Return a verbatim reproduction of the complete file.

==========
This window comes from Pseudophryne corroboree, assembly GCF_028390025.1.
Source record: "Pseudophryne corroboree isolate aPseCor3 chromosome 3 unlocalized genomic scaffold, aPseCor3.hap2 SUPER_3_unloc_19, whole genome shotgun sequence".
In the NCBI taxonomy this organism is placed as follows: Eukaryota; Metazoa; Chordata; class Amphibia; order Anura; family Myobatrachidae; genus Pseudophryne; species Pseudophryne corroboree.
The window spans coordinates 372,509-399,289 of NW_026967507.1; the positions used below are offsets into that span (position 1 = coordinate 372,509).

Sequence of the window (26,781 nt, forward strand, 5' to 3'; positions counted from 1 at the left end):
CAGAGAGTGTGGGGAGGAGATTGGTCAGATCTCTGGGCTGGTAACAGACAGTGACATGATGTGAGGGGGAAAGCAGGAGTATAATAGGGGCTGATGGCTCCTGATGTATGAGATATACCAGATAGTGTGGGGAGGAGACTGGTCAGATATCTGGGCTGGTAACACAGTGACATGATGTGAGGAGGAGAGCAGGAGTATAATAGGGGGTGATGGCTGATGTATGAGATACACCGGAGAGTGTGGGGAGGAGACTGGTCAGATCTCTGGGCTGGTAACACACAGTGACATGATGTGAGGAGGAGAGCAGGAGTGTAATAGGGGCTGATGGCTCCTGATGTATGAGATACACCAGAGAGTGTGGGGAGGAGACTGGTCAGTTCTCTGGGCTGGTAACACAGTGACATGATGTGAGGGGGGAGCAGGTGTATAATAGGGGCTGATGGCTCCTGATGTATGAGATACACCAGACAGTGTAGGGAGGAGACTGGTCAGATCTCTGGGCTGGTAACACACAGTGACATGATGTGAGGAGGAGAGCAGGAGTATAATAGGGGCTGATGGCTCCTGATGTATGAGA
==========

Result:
This window comes from Pseudophryne corroboree, assembly GCF_028390025.1.
Source record: "Pseudophryne corroboree isolate aPseCor3 chromosome 3 unlocalized genomic scaffold, aPseCor3.hap2 SUPER_3_unloc_19, whole genome shotgun sequence".
In the NCBI taxonomy this organism is placed as follows: Eukaryota; Metazoa; Chordata; class Amphibia; order Anura; family Myobatrachidae; genus Pseudophryne; species Pseudophryne corroboree.
The window spans coordinates 372,509-399,289 of NW_026967507.1; the positions used below are offsets into that span (position 1 = coordinate 372,509).

Sequence of the window (26,781 nt, forward strand, 5' to 3'; positions counted from 1 at the left end):
CAGAGAGTGTGGGGAGGAGATTGGTCAGATCTCTGGGCTGGTAACAGACAGTGACATGATGTGAGGGGGAAAGCAGGAGTATAATAGGGGCTGATGGCTCCTGATGTATGAGATATACCAGATAGTGTGGGGAGGAGACTGGTCAGATATCTGGGCTGGTAACACAGTGACATGATGTGAGGAGGAGAGCAGGAGTATAATAGGGGGTGATGGCTGATGTATGAGATACACCGGAGAGTGTGGGGAGGAGACTGGTCAGATCTCTGGGCTGGTAACACACAGTGACATGATGTGAGGAGGAGAGCAGGAGTGTAATAGGGGCTGATGGCTCCTGATGTATGAGATACACCAGAGAGTGTGGGGAGGAGACTGGTCAGTTCTCTGGGCTGGTAACACAGTGACATGATGTGAGGGGGGAGCAGGTGTATAATAGGGGCTGATGGCTCCTGATGTATGAGATACACCAGACAGTGTAGGGAGGAGACTGGTCAGATCTCTGGGCTGGTAACACACAGTGACATGATGTGAGGAGGAGAGCAGGAGTATAATAGGGGCTGATGGCTCCTGATGTATGAGA